• The issue: Kentucky budget pressure
    Our view: Chamber offers worthy ideas

  • The issue: Health Department restaurant ordinances
    Our view: Requirement provides assurance for patrons

    Two ordinances recently adopted by the Lincoln Trail District Health Department serve a dual local benefit.

    For restaurant owners, the ordinances provide extra motivation to ensure their eateries are up to par with food preparation, health and cleanliness requirements. For restaurant patrons, the ordinances serve as an added measure of assurance that their dining experiences are safe and pleasurable ones.

  • The holidays are a time to visit and enjoy the company of old friends.
    One close acquaintance comes to mind each Christmas season. He’s always ready for a good time and displays a constant, warm grin beneath smiling blue eyes and chubby cheeks.
    Our first meeting was uneventful, not much more than a passing glance. Who would have thought that weeks later, he would come to live in my house. I don’t remember all the circumstances because I was not quite 4. My parents shared the details as one of those oft-repeated family tales.

  • The holidays are a time to visit and enjoy the company of old friends.

    One close acquaintance comes to mind each Christmas season. He’s always ready for a good time and displays a constant, warm grin beneath smiling blue eyes and chubby cheeks.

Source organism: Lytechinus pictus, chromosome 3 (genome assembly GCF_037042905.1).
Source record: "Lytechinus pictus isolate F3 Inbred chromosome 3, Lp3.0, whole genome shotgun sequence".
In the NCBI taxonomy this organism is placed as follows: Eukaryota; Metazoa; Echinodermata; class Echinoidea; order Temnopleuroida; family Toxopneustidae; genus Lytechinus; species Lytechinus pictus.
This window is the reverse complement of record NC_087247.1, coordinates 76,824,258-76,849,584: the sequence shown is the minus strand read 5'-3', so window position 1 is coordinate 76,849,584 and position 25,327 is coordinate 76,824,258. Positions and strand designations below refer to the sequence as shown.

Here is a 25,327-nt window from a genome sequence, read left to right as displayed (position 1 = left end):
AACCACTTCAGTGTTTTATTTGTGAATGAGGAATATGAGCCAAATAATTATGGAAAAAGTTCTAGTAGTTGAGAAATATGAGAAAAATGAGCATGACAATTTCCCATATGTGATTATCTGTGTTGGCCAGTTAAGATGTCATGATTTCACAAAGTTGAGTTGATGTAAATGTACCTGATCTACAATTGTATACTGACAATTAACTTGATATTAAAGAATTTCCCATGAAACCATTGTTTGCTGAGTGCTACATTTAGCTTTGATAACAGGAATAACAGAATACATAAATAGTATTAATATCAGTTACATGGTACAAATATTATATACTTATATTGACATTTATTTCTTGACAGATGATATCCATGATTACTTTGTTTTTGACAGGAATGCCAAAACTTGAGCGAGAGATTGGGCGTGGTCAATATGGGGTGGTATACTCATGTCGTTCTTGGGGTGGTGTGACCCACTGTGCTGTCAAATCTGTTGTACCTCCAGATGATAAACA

Our first meeting was uneventful, not much more than a passing glance. Who would have thought that weeks later, he would come to live in my house. I don’t remember all the circumstances because I was not quite 4. My parents shared the details as one of those oft-repeated family tales.

  • Call it the BRAC impact, the big inhale or whatever nickname you like. What it adds up to is J-O-B-S.
    Thanks to its unique relationship with Fort Knox, Hardin County stood to gain from Fort Knox’s new mission as the home of the Human Resources Command’s Center of Excellence. That message was proclaimed from every governmental mouthpiece for five years. And now the numbers support their claims
    Local officials for years have touted the economic impact of the Fort Knox realignment. Recent government data is backing them up — big time.

  • ISSUE: Radcliff City Council meetings 
    OUR VIEW: More public input will be positive

  • The issue: Restoration of Lincoln’s Boyhood Home

    Our vision: Investment in future historical tourism

  • The issue: Opening Otter Creek

    Our view: Good for the community

  • Chambers are prepared
    Chamber members: Please plan to vote for the merger of our local chambers. There are many good reasons to support the merger; you may already support the merger yourself so this letter is to encourage you to schedule the time and vote for the merger.

  • Hardin County’s Child Support Division continues to work effectively on behalf of children as it builds a statewide reputation for excellence.
    Among county offices handling 4,000 or more cases annually, the Hardin County staff was honored as a top performer. In addition, Assistant County Attorney Stephen Wheatley received an award as the top child support attorney in the state.